50 minutes worth of distance run

I very rarely write about running. Why that is, I don’t know. I’ve run almost every day for the past 30 years.

I suppose I don’t find much to say about putting one foot in front of the other. However, I’ve done enough reading about running to know that some runners like to do some sort of a special workout on a milestone birthday, like run a mile for every year or whatever.

Life being how it is these days, I didn’t have time to run 50 miles on Thursday. So as I headed out for some exercise I thought about what I could do to make this birthday workout into something memorable. Maybe I have time for 50 minutes, I thought.

And so I warmed up by walking for about 7 minutes, and then began to slog away through the mud and the snow. Somewhere about 25 minutes out, I thought if I turned around right then and slogged on back home I’d have that 50-minute run. Big deal.

But there was the crest of a hill just ahead, maybe two-tenths of a mile. Perhaps I could make something interesting out of this workout by picking up the tempo, running to the top of the hill, and then trying to make it back home in 50 minutes.

But first some rules: No overstriding — I couldn’t think of anything worse than spending the first couple days of my 50s quad-sore. And there would be no kicking myself if by some chance I didn’t win my race with the clock.

I picked up the pace, reaching the top of the hill at 28:44. That meant I’d have to run back home about 7.5 minutes faster to get there in 50 minutes.

I know the landmarks fairly well. And it seemed like I was gaining time. About 2 miles from home a killdeer plover, the first I’ve seen this season, winged away from a snowbank with its distinctive cry. They always seem to arrive following a spring snowstorm. I took it as a good sign.

I checked my watch and it appeared I was indeed on pace.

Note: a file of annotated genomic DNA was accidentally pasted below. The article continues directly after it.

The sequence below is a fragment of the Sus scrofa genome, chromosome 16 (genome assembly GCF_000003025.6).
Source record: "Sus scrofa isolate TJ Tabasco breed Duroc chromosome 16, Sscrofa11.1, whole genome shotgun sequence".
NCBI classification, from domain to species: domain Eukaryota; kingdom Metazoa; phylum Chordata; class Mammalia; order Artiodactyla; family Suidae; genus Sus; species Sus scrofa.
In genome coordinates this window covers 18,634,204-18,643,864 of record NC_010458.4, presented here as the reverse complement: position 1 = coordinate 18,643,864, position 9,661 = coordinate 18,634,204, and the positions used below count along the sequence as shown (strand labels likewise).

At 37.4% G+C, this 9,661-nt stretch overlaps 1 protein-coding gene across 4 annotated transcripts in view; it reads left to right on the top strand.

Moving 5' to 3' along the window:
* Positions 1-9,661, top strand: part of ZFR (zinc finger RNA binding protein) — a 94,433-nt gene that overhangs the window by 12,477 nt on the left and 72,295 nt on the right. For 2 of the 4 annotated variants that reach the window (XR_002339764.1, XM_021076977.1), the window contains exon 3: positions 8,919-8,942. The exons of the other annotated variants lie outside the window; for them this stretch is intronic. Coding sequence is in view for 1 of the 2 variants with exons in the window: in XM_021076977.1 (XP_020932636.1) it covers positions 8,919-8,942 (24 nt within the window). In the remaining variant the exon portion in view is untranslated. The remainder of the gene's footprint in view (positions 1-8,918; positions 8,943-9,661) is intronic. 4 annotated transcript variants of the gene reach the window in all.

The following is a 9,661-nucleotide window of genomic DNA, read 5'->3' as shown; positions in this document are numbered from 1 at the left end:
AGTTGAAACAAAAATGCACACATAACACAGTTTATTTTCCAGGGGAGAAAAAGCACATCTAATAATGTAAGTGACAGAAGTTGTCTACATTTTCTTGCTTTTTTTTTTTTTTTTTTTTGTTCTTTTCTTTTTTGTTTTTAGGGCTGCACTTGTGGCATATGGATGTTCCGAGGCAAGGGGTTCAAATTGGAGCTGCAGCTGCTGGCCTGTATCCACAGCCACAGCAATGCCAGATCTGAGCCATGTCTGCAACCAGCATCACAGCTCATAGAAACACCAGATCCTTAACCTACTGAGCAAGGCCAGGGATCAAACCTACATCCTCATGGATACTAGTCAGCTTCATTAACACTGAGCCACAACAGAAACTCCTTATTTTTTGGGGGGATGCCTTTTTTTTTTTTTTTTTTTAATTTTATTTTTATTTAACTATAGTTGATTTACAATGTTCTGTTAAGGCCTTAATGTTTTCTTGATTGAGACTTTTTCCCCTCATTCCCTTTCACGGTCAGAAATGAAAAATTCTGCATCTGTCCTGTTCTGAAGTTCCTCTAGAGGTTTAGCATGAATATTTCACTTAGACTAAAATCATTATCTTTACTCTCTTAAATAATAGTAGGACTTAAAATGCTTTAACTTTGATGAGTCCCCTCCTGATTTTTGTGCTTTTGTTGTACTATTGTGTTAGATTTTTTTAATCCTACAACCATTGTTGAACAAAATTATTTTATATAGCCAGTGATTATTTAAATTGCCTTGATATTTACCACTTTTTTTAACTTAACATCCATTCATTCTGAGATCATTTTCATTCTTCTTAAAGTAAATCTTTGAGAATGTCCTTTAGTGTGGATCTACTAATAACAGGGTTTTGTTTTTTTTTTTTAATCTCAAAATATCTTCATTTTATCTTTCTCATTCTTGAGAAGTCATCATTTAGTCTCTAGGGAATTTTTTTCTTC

About a mile from home there’s a fairly steep hill. When I reached the top I checked my watch again and felt even more confident. As I turned the corner on the last half-mile I knew I had it, but not by how much. So I kept up the tempo, trotting past my front gate in 48:44, more than a minute ahead of my goal.

There was nothing to do but celebrate with a short cooldown. I stopped my watch at exactly 50:50.

Time, I understand, is relative.

Advertisements

2 Responses to “50 minutes worth of distance run”

  1. Andrijan Smaic Says:

    Well done, no Burro? Happy belated birthday. I like the last line about time, it is all relative. 44 or 50, keep running and enjoy it, race against the kids and keep beating up on the guys like myself that are trying to run you down…in the burro races.

  2. miles f. porter iv (hey, spike!) Says:

    hardscrabble hal,

    happy birthday. 50 — wowsers! — and i’ve known you for about 30 of those. i remember taking you on your first “real run” of about five miles on the dirt backroads of craig. that was back in your cu internship days at the craig daily press. my seven marathons pale in comparison to your distance running resume and burro racing.

    i’m still running, having started in 1977. this year i marked my 65th birthday with a 65 minute tour up to rainbow lake and masontown, just outside of frisco at 9,100 feet. and like you, writing about running rarely occurs, even though i, too, am a writer. what’s with us?

    i just went about 24 days without running as i was rafting the colorado river through the grand canyon with my son, miles v, a class v whitewater guide who works the arkansas river from pine creek down to the royal gorge, with some colorado gore canyon trips thrown in, followed up by a season-ending stint on the upper gauley in west virginia. he’s been through the grand canyon now five times. he is a runner, mountain biker, telemarker and emt.

    again, happy birthday. it is a pleasure to count you as a real good friend.

    keep on running, “harold.”

    p.s. the mules at phantom ranch in the grand canyon are monsters.

    miles iv

Leave a Reply

Fill in your details below or click an icon to log in:

WordPress.com Logo

You are commenting using your WordPress.com account. Log Out / Change )

Twitter picture

You are commenting using your Twitter account. Log Out / Change )

Facebook photo

You are commenting using your Facebook account. Log Out / Change )

Google+ photo

You are commenting using your Google+ account. Log Out / Change )

Connecting to %s


%d bloggers like this: